Dollar holds gains as investors cling to trade hopes
By Tom Westbrook SINGAPORE (Reuters) - The dollar clung to most of its recent gains on Wednesday after U.S. President Donald Trump said a trade deal with China was 'close' but offered no new details on negotiations to send the greenback higher. Hopes for an imminent a deal to wind back tit-for-tat tariffs the world's two largest economies have imposed on each other have lifted the dollar 1% this week to a one-month high of 98.423 overnight against a basket of currencies
By Tom Westbrook
SINGAPORE (Reuters) - The dollar clung to most of its recent gains on Wednesday after U.S. President Donald Trump said a trade deal with China was "close" but offered no new details on negotiations to send the greenback higher.
Hopes for an imminent a deal to wind back tit-for-tat tariffs the world's two largest economies have imposed on each other have lifted the dollar 1% this week to a one-month high of 98.423 overnight against a basket of currencies <.DXY>.
It slipped a little lower to 98.309, though moves were modest as investors waited for more concrete trade news.
Antipodean currencies trod water ahead of a central bank rate-setting decision in New Zealand and after data showed Australian wages growth further slowed, as expected, in the third quarter.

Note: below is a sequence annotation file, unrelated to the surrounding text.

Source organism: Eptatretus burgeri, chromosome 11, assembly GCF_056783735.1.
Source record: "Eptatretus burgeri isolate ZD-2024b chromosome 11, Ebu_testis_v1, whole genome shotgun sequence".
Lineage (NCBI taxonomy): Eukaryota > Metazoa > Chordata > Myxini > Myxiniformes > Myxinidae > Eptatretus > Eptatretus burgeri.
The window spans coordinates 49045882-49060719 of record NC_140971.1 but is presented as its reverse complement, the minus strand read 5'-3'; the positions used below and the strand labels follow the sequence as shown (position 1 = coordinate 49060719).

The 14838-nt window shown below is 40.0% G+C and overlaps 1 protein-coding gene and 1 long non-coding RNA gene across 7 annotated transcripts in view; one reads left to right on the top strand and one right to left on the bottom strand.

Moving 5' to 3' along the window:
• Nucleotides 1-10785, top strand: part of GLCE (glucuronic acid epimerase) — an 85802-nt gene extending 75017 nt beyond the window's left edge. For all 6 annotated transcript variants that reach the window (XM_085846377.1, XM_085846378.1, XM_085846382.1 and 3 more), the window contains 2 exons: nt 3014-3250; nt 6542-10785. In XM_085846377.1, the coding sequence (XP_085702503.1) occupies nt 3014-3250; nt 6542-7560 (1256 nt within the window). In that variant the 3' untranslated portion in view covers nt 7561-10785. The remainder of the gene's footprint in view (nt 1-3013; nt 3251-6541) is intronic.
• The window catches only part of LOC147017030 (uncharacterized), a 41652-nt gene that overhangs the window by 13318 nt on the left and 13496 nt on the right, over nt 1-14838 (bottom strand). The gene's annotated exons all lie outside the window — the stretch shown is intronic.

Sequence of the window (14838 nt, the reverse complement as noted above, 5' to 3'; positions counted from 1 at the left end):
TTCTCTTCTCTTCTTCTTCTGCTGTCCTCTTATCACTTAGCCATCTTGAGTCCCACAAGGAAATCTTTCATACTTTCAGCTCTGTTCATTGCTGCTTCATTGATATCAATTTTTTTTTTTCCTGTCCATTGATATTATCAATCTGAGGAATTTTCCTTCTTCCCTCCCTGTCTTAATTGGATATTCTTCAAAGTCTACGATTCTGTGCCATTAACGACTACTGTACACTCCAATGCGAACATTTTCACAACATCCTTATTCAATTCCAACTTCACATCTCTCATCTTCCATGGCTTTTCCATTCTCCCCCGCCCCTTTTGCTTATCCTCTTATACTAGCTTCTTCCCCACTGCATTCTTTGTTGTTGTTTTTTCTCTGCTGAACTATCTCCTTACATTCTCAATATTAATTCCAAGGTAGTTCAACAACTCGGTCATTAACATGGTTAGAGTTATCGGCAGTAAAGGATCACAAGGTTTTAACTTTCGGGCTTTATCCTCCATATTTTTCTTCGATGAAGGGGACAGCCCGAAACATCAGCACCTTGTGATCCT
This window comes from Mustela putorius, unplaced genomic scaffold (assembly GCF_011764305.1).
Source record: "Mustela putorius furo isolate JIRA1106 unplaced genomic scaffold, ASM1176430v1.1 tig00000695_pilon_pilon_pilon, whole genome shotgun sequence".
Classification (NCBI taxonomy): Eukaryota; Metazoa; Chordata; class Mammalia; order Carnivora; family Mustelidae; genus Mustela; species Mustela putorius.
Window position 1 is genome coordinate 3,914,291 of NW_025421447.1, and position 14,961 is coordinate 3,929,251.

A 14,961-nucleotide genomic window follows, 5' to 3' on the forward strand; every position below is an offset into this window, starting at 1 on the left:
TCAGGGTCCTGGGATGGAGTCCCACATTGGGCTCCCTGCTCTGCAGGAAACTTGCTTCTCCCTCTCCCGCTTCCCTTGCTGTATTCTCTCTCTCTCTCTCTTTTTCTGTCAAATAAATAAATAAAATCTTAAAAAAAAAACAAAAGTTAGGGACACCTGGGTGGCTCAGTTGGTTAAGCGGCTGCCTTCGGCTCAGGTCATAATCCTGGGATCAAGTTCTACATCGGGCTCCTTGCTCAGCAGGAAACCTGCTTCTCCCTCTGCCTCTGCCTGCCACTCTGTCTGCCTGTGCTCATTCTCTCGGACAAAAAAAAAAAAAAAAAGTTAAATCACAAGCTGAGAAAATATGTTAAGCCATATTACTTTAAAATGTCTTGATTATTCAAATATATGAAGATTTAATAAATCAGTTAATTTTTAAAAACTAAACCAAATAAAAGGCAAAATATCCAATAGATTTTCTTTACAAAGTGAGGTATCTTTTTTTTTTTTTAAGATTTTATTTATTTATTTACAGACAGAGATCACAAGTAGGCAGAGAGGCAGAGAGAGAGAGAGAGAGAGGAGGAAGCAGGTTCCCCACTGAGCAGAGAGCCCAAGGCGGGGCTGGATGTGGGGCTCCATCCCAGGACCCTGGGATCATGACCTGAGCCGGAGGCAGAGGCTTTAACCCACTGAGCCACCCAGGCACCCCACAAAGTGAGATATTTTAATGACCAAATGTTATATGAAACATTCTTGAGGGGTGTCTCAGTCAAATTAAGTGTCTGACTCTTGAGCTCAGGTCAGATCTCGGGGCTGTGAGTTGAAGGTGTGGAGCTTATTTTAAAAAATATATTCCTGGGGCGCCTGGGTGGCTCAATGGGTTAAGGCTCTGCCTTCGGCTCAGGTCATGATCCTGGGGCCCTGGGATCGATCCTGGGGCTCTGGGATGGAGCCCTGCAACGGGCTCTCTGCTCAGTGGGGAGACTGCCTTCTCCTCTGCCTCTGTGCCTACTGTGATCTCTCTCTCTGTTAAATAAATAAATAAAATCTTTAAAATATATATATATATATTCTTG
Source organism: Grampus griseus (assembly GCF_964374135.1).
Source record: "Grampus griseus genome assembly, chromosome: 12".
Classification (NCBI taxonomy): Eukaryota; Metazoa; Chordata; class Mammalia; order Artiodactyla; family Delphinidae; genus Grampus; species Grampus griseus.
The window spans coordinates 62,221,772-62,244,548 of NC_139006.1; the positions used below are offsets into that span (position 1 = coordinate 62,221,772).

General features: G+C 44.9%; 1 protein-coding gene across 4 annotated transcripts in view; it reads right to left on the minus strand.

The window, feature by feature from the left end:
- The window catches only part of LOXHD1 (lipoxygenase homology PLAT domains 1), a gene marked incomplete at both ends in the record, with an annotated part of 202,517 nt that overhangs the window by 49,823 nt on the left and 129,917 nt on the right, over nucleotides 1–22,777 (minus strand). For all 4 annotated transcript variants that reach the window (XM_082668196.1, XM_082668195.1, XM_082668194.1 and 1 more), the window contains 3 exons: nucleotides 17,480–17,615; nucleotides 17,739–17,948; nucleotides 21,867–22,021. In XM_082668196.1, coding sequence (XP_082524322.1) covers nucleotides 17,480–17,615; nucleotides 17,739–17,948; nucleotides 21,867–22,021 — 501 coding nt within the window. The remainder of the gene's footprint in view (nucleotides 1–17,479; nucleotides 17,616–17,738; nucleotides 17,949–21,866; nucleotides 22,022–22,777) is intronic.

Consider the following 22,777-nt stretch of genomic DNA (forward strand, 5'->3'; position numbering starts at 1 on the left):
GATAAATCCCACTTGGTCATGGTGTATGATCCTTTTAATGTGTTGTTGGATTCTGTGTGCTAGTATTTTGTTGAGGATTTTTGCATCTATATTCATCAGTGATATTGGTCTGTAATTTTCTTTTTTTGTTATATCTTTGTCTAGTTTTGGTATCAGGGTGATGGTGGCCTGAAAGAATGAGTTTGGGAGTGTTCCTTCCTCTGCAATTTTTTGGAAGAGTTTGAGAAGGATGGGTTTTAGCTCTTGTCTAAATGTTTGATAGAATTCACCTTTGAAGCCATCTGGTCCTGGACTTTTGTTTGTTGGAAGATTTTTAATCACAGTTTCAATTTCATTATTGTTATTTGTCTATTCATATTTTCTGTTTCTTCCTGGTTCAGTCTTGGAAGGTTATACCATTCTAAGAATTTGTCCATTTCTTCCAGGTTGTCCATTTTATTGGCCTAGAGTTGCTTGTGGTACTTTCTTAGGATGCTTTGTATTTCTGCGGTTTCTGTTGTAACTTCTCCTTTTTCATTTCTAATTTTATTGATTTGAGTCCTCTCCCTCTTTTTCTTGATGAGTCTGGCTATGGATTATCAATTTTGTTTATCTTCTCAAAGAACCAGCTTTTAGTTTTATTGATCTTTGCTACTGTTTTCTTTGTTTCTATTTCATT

Trump's overnight speech at the Economic Club of New York reprised well-worn criticism of the U.S. Federal Reserve for failing to cut interest rates deeply enough and rhetoric about China's "cheating" on trade.
However he did say a deal "could happen soon," which was enough keep the dollar from slipping.
"(It) was heavy on rhetoric and light on detail, leaving markets none the wiser," National Australia Bank's senior FX strategist Rodrigo Catril said in a note.
The dollar hit a month-high against the euro
China's yuan weakened past the 7-per-dollar mark after the speech and was steady at 7.0232 per dollar
Against the Japanese yen
The British pound
The Australian dollar
The New Zealand dollar
Futures markets have priced in a 75% chance of a rate cut.
"A cut on its own probably wouldn't do to much to the market, but if you got an 'on-hold,' that would be a very big reaction upwards in the kiwi," said Imre Speizer, head of New Zealand strategy at Westpac Bank in Auckland.
"To get a downwards reaction, I think they've got to cut and then signal clearly further cuts to come."
Later on Wednesday, Fed Chairman Jerome Powell is due to testify on the U.S. economic outlook before the congressional Joint Economic Committee at 1600 GMT.
The first public hearings in Trump's impeachment inquiry begin an hour earlier at 1500 GMT.
(Reporting by Tom Westbrook. Editing by Lincoln Feast.)
This story has not been edited by Firstpost staff and is generated by auto-feed.
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